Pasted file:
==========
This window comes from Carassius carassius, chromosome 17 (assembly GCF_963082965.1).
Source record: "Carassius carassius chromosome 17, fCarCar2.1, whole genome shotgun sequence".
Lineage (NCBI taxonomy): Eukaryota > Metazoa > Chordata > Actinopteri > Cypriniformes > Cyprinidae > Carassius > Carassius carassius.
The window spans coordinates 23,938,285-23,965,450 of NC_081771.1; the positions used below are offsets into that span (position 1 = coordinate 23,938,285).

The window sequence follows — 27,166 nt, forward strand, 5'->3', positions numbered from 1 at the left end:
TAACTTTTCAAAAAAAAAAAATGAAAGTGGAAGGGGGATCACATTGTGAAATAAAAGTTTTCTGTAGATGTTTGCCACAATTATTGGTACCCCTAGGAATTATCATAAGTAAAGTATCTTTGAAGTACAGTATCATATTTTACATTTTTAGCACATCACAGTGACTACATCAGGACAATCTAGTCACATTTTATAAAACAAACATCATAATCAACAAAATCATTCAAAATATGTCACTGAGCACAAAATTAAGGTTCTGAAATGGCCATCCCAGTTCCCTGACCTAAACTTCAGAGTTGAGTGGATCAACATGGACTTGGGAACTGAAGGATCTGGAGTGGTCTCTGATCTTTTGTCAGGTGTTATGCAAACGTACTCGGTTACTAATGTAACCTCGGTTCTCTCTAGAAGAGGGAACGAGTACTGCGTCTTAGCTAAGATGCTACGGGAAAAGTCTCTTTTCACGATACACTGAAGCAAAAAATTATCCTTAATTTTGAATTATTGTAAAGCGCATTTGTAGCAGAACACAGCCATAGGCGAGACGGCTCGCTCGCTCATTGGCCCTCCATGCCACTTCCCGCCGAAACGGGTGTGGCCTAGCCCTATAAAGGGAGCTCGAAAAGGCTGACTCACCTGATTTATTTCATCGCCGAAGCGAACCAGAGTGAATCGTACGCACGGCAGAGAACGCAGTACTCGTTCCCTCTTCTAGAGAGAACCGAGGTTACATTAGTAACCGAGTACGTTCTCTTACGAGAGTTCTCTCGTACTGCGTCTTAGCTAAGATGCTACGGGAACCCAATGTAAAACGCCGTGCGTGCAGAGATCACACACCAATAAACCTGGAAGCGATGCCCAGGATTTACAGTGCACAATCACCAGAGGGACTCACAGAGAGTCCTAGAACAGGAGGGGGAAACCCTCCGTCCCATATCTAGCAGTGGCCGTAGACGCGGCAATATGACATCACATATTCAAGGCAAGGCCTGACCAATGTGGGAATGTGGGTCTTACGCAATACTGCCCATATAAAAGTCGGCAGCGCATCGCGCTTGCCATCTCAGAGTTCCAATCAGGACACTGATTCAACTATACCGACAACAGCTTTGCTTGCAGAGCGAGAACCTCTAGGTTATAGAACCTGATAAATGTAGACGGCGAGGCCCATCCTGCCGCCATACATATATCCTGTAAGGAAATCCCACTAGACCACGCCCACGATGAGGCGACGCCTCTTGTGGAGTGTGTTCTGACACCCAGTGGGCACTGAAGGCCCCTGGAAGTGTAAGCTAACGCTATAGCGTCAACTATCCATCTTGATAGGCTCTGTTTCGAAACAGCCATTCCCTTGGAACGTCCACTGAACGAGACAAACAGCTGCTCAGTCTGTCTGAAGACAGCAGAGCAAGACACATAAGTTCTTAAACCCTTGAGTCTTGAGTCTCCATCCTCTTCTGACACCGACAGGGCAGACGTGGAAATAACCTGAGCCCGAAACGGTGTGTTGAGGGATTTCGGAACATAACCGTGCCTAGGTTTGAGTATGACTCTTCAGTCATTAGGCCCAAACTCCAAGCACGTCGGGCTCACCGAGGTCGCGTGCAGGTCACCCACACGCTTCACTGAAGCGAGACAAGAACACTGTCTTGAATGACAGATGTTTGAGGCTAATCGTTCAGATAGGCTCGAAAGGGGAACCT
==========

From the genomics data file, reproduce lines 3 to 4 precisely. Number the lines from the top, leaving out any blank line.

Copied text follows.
Lineage (NCBI taxonomy): Eukaryota > Metazoa > Chordata > Actinopteri > Cypriniformes > Cyprinidae > Carassius > Carassius carassius.
The window spans coordinates 23,938,285-23,965,450 of NC_081771.1; the positions used below are offsets into that span (position 1 = coordinate 23,938,285).